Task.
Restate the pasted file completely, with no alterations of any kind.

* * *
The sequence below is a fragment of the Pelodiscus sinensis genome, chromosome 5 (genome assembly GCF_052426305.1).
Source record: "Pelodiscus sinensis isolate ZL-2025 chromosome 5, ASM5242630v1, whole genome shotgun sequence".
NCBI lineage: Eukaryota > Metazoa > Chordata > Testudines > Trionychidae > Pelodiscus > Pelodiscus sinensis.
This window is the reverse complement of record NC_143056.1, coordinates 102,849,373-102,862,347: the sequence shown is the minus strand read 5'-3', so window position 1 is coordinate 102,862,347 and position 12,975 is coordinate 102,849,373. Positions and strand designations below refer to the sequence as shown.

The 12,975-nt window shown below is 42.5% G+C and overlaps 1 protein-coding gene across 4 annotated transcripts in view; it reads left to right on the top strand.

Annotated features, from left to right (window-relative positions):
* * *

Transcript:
The sequence below is a fragment of the Pelodiscus sinensis genome, chromosome 5 (genome assembly GCF_052426305.1).
Source record: "Pelodiscus sinensis isolate ZL-2025 chromosome 5, ASM5242630v1, whole genome shotgun sequence".
NCBI lineage: Eukaryota > Metazoa > Chordata > Testudines > Trionychidae > Pelodiscus > Pelodiscus sinensis.
This window is the reverse complement of record NC_143056.1, coordinates 102,849,373-102,862,347: the sequence shown is the minus strand read 5'-3', so window position 1 is coordinate 102,862,347 and position 12,975 is coordinate 102,849,373. Positions and strand designations below refer to the sequence as shown.

The 12,975-nt window shown below is 42.5% G+C and overlaps 1 protein-coding gene across 4 annotated transcripts in view; it reads left to right on the top strand.

Annotated features, from left to right (window-relative positions):